Visit California, the state's tourism marketing arm, revealed plans to launch a new online platform to promote Indigenous tourism destinations in California.

Visit Native California will launch on in March of 2023 with a series of posts that highlight opportunities for travelers to visit and learn more about California's Native American communities.


The announcement was made at the Agua Caliente Cultural Plaza in Palm Springs, which is set to open early in the future.

Native Californian tourism

State officials and tribal leaders from across the state gathered for a press conference last week to discuss the new platform and highlight a few of the destinations it will promote.

The Native cultures found, protected and preserved the landscapes that visitors come to California for today. Visitors to California are drawn to the shared culture and lifestyle of the tribe.

She said that Visit Native California will preserve and improve Native Californian stories.

Caroline Beteta, president and CEO of Visit California. ERIC ROSEN/THE POINTS GUY

Beteta said that Visit Native California would be the first state platform to push forward Native American tourism experiences.

The chairman of the Cahuilla Indians said that the new cultural center would give his people the chance to share their culture and educate the public about who they are. It's us. Our story is this.

He said that sharing our culture helps preserve our culture.

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Reid Malanovich, chairman of the Agua Caliente Band of Cahuilla Indians. ERIC ROSEN/THE POINTS GUY

The CEO of the American Indian Alaska Native Tourism Association said that it was a historic step forward. She said that California is uniquely positioned to impact the growth of tourism and visitors to tribal cultural experiences.

Indigenous experiences across California

The tourism officials, tribal representatives and media in attendance went to the Indian Canyons Golf Resort after the press conference. Some of the experiences and tribes that travelers will be able to learn about on the Visit Native California platform were obtained there.

Travelers can go to the state's northern border with Oregon to see Yurok Country. They can learn about the Yurok's stewardship of the primordial forests and pristine coastlines of this part of California, take guided canoe tours in massive single-piece redwood dugouts, or enjoy pulse-pounding jet boat rides along the Klamath River.

An olive oil tasting courtesy of Seka Hils. ERIC ROSEN/THE POINTS GUY

Travelers can meet with members of the Me-Wuk tribe and learn their language in educational sessions and take seasonal guided tours of their ancient way of life in Tuolumne County, which is near the edge of the national park.

Guests at the Yocha Dehe Wintun Nation's Cache Creek Casino Resort can sample the gourmet olive oils and wines produced at Seka Hills.

Chef Crystal Wahpepah of Oakland's Wahpepah's Kitchen prepared a special lunch for the meet-and- greet. She is a member of Oklahoma's Kickapoo Nation, but grew up in Oakland, which is where her restaurant sits. Pumpkin squash soup with edible flowers and chile oil is one of the specialties that was included in the dishes.

Young tribe members from Oakland performed traditional dances as the Me-Wuk singers shared their full- throated songs over the course of the meal.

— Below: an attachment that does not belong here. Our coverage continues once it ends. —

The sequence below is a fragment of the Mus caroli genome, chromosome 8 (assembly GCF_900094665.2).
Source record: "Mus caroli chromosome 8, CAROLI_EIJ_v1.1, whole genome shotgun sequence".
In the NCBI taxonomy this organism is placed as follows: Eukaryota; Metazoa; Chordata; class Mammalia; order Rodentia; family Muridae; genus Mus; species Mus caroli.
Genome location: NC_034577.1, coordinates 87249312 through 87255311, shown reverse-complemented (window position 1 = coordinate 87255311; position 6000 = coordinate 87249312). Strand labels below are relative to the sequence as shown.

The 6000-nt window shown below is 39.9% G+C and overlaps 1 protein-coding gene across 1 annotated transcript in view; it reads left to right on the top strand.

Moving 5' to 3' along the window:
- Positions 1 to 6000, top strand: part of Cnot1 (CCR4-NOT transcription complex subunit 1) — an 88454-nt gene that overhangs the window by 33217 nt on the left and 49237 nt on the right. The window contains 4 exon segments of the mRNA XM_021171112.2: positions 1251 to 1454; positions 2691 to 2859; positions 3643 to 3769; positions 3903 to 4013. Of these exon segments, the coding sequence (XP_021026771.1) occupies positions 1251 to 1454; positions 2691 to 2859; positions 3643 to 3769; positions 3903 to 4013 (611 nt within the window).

Chef Crystal Wahpepah prepared a special lunch for guests. ERIC ROSEN/THE POINTS GUY

Visit Native California will showcase the partners that were presented on the day. Even that was enough to reflect the diversity of experiences that travelers will encounter on the site and is an encouraging step forward in promoting Native-owned and -operated tourism businesses in California, even as other states and other nations around the world start looking to Indigenous tourism enterprises of their own to draw in

California could become a driving force for Indigenous-inspired travel in the United States and beyond due to its large Native population and wide range of activities. Hopefully, that will happen once Visit Native California starts.

Traditional dances performed by visiting tribe members from Oakland. ERIC ROSEN/THE POINTS GUY

There is reason to be hopeful about the future of Indigenous tourism in the state.

Bringing Native culture to downtown Palm Springs

Visitors will be able to learn about the traditional inhabitants of the areas around Palm Springs, as well as their 500-plus modern-day descendants, at the new cultural plaza. The Native American cultural center will be the second largest in the country.

The center will be located at the corner of East Tahquitz Canyon Way and North Indian Canyon Drive and is set to open in the early 20th century. The 5.8-acre plot is right in the heart of downtown Palm Springs, just blocks away from popular points hotels in town.

The center will comprise a few different components and was designed by JCJ Architecture. Art and artifacts from the past will be housed in a new iteration of the museum. The Oasis Trail has a water element lined with native California fan palms.

The Spa at Sec-he is named after the mineral hot springs of Palm Springs. In addition to 22 treatment rooms, visitors will be able to enjoy men's and women's bathhouses, a tranquility garden, a salon, and a fitness center.

You can come for the museum or the spa.

Visit Native California promises to be an exciting first step to highlight the many peoples who inhabited California before Europeans arrived and to support the compelling tourism activities that their descendants have created.